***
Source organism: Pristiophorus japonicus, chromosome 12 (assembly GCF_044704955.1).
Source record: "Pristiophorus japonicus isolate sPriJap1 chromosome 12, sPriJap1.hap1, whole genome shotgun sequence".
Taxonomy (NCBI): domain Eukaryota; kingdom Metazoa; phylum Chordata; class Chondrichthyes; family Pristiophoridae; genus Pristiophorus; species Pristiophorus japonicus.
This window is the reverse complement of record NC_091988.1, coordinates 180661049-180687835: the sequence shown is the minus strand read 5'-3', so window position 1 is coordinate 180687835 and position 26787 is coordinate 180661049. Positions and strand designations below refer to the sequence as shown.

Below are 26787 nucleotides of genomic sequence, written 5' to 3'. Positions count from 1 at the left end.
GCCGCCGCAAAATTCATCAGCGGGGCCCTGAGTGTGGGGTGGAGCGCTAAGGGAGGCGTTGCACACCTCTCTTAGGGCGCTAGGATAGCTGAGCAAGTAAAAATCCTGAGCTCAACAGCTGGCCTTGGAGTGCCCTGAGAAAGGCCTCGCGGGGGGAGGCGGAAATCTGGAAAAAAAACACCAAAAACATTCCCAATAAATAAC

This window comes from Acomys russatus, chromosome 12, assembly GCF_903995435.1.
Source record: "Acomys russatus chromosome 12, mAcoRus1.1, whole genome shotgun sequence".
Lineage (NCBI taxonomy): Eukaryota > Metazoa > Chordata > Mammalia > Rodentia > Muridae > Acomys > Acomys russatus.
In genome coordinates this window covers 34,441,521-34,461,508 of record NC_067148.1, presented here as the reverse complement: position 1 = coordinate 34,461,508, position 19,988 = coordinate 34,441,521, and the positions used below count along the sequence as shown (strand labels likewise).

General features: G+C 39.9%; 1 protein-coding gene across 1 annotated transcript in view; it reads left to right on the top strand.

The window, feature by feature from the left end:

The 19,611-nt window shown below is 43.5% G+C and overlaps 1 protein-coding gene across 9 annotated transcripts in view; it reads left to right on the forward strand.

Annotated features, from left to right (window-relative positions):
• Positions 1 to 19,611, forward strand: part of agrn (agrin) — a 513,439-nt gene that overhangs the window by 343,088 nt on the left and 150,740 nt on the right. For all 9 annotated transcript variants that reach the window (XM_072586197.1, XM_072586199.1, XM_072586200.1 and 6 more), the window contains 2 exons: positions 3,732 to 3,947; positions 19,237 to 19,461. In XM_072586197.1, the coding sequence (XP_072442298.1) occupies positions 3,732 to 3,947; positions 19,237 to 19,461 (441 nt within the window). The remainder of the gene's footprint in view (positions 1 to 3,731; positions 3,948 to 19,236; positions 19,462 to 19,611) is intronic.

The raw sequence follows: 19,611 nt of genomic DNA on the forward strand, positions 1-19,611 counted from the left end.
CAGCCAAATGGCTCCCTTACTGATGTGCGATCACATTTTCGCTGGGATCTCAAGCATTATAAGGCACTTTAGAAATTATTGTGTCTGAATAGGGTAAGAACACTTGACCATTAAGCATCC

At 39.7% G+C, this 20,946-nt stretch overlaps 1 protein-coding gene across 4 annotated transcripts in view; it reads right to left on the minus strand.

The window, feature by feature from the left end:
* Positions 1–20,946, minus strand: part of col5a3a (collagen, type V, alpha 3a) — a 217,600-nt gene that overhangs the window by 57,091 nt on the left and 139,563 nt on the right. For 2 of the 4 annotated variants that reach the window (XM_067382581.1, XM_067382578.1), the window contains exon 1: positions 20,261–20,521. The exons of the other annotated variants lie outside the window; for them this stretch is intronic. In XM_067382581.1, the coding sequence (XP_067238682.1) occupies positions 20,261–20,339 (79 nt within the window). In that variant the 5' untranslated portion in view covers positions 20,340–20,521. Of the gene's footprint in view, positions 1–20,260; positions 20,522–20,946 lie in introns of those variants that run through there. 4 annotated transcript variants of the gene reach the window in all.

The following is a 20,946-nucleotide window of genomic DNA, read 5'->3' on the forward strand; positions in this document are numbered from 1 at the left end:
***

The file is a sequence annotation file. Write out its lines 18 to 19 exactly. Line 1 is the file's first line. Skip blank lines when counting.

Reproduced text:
At 39.7% G+C, this 20,946-nt stretch overlaps 1 protein-coding gene across 4 annotated transcripts in view; it reads right to left on the minus strand.

The window, feature by feature from the left end: